This Court must first evaluate whether the statement has "exceptional guarantees of trustworthiness." Wright, 363 F.3d at 245. "[T]he trustworthiness of a statement should be analyzed by evaluating not only the facts corroborating the veracity of the statement, but also the circumstances in which the declarant made the statement and the incentive he had to speak truthfully or falsely." Bailey, 581 F.2d at 349. "[A]n assessment of the guarantees of trustworthiness relating to any statement is necessarily highly fact specific." Wright, 363 F.3d at 246. Several factors for consideration include whether:

(1) the declarant was known and named; (2) the statement was made under oath; (3) the declarant knew his assertions were subject to cross-examination; (4) the statement was based on personal knowledge; (5) the declarant had motivation to lie; (6) the statement was corroborated; and (7) the declarant was qualified to make the assertion.

United States v. Wilson, 281 Fed.Appx. 96, 99 (3d Cir. 2008)(not precedential)(citing BohlerUddeholm Am., Inc. v. Ellwood Group, Inc., 247 F.3d 79, 113 (3d Cir.2001)).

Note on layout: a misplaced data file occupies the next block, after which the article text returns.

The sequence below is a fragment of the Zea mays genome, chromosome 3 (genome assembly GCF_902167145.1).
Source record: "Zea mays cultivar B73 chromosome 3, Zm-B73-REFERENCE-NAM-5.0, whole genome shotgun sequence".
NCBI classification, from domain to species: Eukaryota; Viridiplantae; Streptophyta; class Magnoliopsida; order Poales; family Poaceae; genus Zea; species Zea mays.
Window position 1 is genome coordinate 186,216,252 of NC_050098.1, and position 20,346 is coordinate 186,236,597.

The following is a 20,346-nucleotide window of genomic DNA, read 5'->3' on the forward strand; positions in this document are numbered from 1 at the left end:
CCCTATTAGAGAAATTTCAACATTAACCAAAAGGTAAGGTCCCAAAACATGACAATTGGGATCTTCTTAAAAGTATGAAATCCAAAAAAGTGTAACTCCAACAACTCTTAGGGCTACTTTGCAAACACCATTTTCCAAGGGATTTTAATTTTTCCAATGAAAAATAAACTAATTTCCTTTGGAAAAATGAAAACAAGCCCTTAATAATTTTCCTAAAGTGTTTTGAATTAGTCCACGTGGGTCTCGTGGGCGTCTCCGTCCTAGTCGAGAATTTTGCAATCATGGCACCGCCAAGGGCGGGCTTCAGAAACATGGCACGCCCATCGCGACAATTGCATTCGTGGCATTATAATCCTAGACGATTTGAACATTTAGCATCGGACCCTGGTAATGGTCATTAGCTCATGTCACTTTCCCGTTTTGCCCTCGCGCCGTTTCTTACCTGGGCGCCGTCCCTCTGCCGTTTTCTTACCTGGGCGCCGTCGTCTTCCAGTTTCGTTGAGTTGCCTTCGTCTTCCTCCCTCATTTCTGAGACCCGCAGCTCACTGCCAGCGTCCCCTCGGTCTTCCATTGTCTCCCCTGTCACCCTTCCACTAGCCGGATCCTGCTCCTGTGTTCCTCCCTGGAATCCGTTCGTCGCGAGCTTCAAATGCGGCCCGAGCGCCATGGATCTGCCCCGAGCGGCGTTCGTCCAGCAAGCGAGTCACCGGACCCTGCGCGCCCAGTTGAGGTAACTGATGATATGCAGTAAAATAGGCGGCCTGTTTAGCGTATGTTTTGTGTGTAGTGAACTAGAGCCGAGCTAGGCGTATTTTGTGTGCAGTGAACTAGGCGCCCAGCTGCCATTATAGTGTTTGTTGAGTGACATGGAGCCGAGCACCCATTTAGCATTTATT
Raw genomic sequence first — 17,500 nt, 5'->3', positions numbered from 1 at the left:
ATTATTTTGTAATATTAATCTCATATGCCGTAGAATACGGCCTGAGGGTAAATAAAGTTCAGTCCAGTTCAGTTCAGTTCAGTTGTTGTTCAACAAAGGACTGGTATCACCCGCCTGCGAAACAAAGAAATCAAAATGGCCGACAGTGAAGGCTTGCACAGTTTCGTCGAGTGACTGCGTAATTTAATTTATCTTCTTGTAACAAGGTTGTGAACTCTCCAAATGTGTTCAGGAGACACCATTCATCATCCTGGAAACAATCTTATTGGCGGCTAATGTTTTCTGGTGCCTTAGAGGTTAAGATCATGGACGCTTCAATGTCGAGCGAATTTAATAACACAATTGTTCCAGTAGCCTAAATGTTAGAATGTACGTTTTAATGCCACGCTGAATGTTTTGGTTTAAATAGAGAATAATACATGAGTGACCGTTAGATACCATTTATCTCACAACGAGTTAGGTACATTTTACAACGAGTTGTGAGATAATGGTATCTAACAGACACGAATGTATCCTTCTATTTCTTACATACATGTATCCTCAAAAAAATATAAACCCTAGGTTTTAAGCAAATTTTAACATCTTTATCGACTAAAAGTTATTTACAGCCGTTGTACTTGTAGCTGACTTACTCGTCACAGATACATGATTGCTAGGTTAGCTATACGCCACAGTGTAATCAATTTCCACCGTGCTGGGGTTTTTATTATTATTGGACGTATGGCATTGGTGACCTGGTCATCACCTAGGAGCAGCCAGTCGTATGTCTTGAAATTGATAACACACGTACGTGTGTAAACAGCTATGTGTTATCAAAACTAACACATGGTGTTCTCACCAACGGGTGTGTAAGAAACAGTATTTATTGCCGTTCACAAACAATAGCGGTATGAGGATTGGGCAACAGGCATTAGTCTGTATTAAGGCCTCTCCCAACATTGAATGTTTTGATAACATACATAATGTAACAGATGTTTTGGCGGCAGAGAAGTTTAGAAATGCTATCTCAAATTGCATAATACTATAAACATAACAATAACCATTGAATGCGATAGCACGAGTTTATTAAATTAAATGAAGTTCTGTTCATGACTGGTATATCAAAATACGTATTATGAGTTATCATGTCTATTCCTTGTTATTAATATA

A few of the factors weigh in favor of finding trustworthiness. The declarant is known and named, Mr. Manfredi, Sr. The statement was presumably made based on his personal knowledge and also involves matters on which he would be qualified to make a statement, i.e., whether he had given his son and daughter-in-law money.

However, the other factors weigh against the purported trustworthiness of the statement. While the Defendants contend that Mr. Manfredi, Sr. had no reason to lie or fabricate, the proffered statement does not have the reliability of the type of statements which are admitted pursuant to the hearsay exceptions set forth in Rule 804(b), i.e., former testimony, dying declarations, statements against interest or statements of family background or history. Fed.R.Evid. 807. As the Court of Appeals recognized in Bailey,

[e]ach of these kinds of statements is admissible, through hearsay, because the circumstances in which the statements are made are indicative of a strong propensity for truthfulness (dying declarations), because there has been a previous opportunity for cross-examination (former testimony), or because the contents of the statements themselves are of such a nature that one reasonably would conclude that the speaker was telling the truth (statements against interest, statements of family history).